May the Valar watch over my lord with the same care he does his people.
"Ai!" I exclaim as cloth slips onto the floor. It seems my hands can do naught that I wish. I shake my head to clear it of sleep. What does it matter? If my lord has need of me, what matter what I wear?
May he be sustained even as he has kept us.
“Is it my lord?” I call, keeping my voice low, and grab at a gown. My fingers fumble to find the hem.
“He requires your aid, my lady. Hurry!”
“Go to him! I come.” I throw the gown over my head.
May the Darkness not fall upon him even as he has been our light.
I race down the stairs in my bare feet, pulling at laces as I go. When I enter the hall, men in the rusty greens and browns of the Rangers mill about the room with a silent purpose. They build up the fire and draw water to heat over the hearth. They are sodden with rain, yet even it does not wash away all signs of blood and battle. I search among them for one dark head among many, one grey cloak among a forest. When I find him, my heart gives a thump as if it had just learned anew how to beat.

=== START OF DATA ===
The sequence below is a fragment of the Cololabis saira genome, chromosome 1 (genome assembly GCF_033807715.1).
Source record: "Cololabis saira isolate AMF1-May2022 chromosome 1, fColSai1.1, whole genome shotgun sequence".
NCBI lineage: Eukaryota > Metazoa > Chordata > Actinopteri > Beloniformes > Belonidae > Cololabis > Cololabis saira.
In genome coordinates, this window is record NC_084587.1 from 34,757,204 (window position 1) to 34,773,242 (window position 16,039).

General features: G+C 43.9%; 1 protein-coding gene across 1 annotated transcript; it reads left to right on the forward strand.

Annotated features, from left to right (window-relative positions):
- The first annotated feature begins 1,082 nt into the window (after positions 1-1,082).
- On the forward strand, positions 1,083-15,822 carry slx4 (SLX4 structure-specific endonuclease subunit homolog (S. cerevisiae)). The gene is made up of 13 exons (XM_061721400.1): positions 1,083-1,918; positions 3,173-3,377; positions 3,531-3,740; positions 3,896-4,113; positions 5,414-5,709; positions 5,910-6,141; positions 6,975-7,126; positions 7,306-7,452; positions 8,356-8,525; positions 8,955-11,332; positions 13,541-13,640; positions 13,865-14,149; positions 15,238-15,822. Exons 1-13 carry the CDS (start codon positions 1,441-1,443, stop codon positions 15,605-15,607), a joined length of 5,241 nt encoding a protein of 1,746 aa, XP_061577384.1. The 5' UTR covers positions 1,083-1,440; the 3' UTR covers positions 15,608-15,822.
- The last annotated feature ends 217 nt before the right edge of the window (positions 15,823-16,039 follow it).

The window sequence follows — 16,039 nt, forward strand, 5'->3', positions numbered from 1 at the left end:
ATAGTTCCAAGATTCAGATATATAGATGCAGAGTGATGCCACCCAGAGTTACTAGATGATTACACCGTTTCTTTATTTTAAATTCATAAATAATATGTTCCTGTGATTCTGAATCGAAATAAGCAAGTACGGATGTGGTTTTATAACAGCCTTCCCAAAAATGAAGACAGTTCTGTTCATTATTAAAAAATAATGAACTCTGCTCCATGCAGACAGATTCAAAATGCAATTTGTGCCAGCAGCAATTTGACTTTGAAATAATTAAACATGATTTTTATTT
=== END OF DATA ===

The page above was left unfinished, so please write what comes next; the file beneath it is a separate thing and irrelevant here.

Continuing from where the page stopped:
The injured have been seated closest to the fire, where their comrades tend to them. One most gravely wounded has been stretched upon the bench. My lord bends over him. He peels back clothing and rags with which they have staunched the bleeding and I see the arrow protruding from his man's shoulder, an obscene thing of black and broken edges against his skin.
"My lord," I say, my voice barely stronger than a whisper for the twin shock of both relief and fear. My feet stand in a puddle of water and are cold, but it is a distant thing. "You called and I am come."
His face hovers anxiously over the man, but he spares me a brief glance.
“We have need of clean sheets or rags, whatever comes to hand,” he says.
I nod, though he has returned to his charge and pays me no more heed. Into the parlor I hurry, the men parting about me. There, I find what he seeks. When I return, the room is still. Left behind are those who tend and those who are tended. They spread their cloaks to dry before the building flames and rest, seated in groups and speaking a little among themselves.